The Jabra research, which surveyed over 2,000 consumers in the GB, shows that 93% of motorists are aware that using a handheld phone while at the wheel without a handsfree kit could now be treated as dangerous driving and carry a prison sentence of up to two years. Perhaps surprisingly 68% of GB motorists think that this penalty should be tougher, which would encourage drivers to stop using their handheld at the wheel. This is being driven by the fact that more than half of respondents had at one point or another felt endangered by phone addict drivers clearly holding their phones to their ear while driving.
We’ve all seen people using their handhelds in their cars, and celebrities like Ashley Cole and Jeremy Clarkson aren’t setting a good example either, reinforcing a disregard for the law in paparazzi snaps.* The survey showed that of those continuing to use their phone whilst driving, 25% state, ‘I am not likely to get caught’, and a further 24% cite that they just couldn’t miss a call.
If you add to this the fact that only 12% of respondents knew someone who had been caught by the police, and only 3% admitted that they’d ever been caught, it’s little wonder there’s an underlying feeling of the law’s inadequacy.
Government legislation tells us that the way to avoid risking a jail sentence if you do need to talk on the phone whilst driving is to do it safely and legally. The positive outcome of the survey is that 62% of drivers are doing just that, and do already own some sort of handsfree solution; with 20% of them saying that they’d considered buying a hands free kit to avoid going to prison. Despite this, 17% have actually stopped using their phone as a result of the new law.
”This survey highlights the fact that although the majority of the population know about the Driving Legislation, many feel harsher penalties are needed for those that continue to risk lives by ignoring the law. In today’s stressful and busy lifestyle the need to use the phone whilst driving is a reality and drivers must remember that if they have to use the phone, to do it handsfree.” commented Andrew Doyle, UK Sales Director, Jabra.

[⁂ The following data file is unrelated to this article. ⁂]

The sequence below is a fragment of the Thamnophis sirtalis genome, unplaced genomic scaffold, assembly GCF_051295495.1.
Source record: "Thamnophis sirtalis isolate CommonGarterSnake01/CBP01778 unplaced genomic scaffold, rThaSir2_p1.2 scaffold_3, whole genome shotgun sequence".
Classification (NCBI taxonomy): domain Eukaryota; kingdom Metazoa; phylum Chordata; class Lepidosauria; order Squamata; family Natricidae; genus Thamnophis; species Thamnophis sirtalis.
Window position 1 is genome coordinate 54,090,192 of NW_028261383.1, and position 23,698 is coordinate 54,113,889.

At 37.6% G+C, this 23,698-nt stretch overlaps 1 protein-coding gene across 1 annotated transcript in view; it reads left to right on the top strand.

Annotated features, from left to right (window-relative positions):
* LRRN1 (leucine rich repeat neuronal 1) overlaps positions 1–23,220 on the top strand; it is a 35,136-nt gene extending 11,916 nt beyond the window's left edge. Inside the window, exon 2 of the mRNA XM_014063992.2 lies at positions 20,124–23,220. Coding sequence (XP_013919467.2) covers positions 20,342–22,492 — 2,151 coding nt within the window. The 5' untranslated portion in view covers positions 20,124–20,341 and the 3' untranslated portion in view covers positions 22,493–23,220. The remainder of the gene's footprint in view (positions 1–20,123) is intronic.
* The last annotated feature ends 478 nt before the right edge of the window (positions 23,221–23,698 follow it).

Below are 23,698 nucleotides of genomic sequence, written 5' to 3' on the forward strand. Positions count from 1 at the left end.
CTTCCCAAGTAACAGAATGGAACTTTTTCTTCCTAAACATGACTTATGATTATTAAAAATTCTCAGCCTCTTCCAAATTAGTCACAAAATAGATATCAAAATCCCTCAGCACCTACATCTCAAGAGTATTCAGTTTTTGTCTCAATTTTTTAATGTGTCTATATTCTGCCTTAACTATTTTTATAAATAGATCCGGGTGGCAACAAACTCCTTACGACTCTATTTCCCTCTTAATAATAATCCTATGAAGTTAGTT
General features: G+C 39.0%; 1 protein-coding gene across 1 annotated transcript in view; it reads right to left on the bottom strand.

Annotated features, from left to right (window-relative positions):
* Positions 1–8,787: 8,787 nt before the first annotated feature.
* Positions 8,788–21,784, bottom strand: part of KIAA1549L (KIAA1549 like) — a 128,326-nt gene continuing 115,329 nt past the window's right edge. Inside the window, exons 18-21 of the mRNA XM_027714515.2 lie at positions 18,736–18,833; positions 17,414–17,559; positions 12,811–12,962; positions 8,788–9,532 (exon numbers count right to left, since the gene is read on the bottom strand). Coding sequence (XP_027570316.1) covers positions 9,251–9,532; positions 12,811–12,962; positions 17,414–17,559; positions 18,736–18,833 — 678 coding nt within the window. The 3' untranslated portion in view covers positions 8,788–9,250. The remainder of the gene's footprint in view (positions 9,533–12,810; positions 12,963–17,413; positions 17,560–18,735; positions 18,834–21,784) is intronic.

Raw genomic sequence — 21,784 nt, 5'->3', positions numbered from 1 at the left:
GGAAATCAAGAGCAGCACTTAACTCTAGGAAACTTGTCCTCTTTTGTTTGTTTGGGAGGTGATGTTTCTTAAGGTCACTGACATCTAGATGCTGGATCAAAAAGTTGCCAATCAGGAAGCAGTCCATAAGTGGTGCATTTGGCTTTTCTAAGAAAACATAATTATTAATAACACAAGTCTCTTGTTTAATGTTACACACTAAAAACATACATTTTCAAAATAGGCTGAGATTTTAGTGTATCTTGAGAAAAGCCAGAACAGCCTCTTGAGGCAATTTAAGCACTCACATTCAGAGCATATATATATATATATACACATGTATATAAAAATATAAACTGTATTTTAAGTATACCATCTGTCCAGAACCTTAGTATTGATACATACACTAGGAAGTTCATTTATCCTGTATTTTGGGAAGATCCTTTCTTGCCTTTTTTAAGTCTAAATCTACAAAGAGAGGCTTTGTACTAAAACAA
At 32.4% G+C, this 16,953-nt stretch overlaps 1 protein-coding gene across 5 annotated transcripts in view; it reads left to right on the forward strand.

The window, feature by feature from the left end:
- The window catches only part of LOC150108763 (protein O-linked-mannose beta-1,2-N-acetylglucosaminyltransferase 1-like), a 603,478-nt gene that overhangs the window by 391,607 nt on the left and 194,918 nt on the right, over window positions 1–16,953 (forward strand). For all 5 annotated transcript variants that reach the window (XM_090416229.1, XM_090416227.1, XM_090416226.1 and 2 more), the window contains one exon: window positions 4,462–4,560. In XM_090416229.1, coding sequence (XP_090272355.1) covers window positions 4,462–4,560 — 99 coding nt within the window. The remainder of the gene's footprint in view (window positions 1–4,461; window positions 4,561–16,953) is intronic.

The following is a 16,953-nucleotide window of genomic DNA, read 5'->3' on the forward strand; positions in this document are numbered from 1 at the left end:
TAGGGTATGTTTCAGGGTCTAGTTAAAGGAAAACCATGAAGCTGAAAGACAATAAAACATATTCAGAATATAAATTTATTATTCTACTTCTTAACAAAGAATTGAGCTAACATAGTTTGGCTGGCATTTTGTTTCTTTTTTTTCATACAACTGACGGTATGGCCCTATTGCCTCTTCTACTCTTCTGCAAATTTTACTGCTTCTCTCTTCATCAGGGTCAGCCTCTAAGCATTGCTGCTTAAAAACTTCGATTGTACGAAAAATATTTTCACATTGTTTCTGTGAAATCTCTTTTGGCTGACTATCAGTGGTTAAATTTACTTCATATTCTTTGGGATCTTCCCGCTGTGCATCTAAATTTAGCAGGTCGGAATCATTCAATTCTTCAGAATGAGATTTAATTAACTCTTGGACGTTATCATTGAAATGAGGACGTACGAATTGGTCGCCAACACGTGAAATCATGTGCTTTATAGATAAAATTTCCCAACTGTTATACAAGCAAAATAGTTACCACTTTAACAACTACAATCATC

To avoid harsh criminal penalties, Jabra suggests the following these five simple steps:
1. Don’t talk unless it’s hands-free! – if you must use a mobile phone while driving, buy a hands-free product for your mobile phone – it’s not only safer and more comfortable but helps you stay within the law too.
2. Think ahead! – prepare for every journey by ensuring that your mobile phone is in its cradle and you are wearing a headset (if applicable) before you start driving so you are ready to answer any unexpected calls.
3. Keep it simple! – avoid having any difficult or emotional conversations while driving. Resist any temptation to make notes or read documents at the same time. If the call is urgent, explain that you are in the car and will call back when you have stopped safely.
4. The driving comes first, not the call! – don’t get engrossed in the conversation – think actively about things like indicating and looking over your shoulder even when they are second nature when you are not on the phone.
5. Adapt your phone! – activate the voicemail on your phone, so that when you are not in a safe situation to answer your phone, it will automatically divert to voicemail. If you are unhappy with the hands-free options products available for your phone then upgrade it. Voice-activated and Bluetooth-enabled mobile phones would be the most suitable for in-car use.